CS : What was really good in Reading at the time was there used to be a place where reasonable sized bands like My Bloody Valentine and the House of Love would come and play. I don’t think that happens in Reading now, but that inspired us to get our own band up and running and we ended up supporting some of those bands. It was really good. Good bands were coming through and it helped us to get better as a band.

PB : What were the working relationships like in Slowdive ? How did things work in the band ? Did Neil write the songs and did you play along to them?

CS : I personally think at the start it was a bit different from that. Neil would come in with some rough chords and we would work on it as a band. We did one demo where it all suddenly came together. It was a very exciting because overnight we went from being not very good to being quite good. As the band went on Neil, however, did more and more of the songwriting. What do you think, Nick?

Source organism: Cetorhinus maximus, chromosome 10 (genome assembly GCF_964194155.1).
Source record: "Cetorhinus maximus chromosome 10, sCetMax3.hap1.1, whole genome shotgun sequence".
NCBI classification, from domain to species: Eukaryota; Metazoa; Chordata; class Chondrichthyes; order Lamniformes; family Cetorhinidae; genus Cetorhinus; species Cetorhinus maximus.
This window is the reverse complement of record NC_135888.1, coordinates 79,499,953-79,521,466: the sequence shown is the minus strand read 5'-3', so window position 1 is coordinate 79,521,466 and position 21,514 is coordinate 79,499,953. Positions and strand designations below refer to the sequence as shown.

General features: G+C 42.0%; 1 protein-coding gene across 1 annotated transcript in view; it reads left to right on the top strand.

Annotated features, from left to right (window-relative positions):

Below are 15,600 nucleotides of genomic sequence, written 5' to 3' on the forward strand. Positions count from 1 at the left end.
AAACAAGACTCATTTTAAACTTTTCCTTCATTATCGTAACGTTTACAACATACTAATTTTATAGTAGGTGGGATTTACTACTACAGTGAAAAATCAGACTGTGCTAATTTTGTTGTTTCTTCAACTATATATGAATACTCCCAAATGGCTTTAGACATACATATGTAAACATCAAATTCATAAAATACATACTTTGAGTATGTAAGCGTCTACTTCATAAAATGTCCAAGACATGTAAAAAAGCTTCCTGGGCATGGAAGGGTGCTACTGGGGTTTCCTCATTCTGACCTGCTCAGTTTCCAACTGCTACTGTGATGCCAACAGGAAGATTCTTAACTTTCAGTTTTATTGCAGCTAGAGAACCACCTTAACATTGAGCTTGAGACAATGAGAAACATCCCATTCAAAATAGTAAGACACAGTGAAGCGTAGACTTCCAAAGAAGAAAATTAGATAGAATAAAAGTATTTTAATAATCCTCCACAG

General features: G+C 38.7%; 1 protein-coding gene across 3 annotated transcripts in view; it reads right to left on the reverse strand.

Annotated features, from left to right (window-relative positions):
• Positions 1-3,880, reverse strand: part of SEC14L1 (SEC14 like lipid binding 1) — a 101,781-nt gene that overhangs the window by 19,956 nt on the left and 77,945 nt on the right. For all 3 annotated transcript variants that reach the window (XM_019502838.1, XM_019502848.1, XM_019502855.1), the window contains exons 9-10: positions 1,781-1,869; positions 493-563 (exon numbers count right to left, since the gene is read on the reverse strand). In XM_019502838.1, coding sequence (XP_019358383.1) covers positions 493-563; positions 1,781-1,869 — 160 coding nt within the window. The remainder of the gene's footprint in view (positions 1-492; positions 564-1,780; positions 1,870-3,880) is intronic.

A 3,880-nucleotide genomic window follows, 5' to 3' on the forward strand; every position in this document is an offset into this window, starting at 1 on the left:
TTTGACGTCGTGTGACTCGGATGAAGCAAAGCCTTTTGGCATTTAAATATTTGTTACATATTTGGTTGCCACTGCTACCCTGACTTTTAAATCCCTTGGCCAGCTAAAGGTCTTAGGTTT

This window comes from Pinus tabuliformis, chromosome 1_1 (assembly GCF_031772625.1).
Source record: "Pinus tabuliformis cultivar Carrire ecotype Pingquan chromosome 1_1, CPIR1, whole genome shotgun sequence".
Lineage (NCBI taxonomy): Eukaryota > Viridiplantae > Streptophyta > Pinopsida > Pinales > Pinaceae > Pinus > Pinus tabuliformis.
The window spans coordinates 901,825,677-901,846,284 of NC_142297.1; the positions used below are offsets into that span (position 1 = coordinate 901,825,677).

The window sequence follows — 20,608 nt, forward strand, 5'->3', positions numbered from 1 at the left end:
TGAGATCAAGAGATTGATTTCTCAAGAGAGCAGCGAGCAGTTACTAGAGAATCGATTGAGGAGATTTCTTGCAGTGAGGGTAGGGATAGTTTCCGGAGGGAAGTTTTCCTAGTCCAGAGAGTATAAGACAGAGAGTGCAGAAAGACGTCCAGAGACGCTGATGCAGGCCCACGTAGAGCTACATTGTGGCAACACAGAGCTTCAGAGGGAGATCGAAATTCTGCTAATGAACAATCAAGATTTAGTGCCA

NC |: I would go along with that. I don’t think anyone of us expected to be picked up by a label like Creation, especially so very, very quickly.

PB : How long had you been going before you were picked up by Creation ?

NC| : It was just a few months really. We played a few gigs in the usual places in Reading, and also had a few disastrous gigs in London. I remember a dreadful gig in London at the After Dark. A friend Of Alan McGee’s from another label saw us at there. I don’t think we were that good that night, but he thought Alan would like us.

CS : And that’s how that happened. We also had two good looking singers.

NC : I think that had a lot to do with it. Rachel was very striking and still is. Neil was also pretty cool looking. A lot of the other bands around had a sound but they looked a bit boring and I think that’s what Alan saw in us.

PB : You also had great male/female harmonies?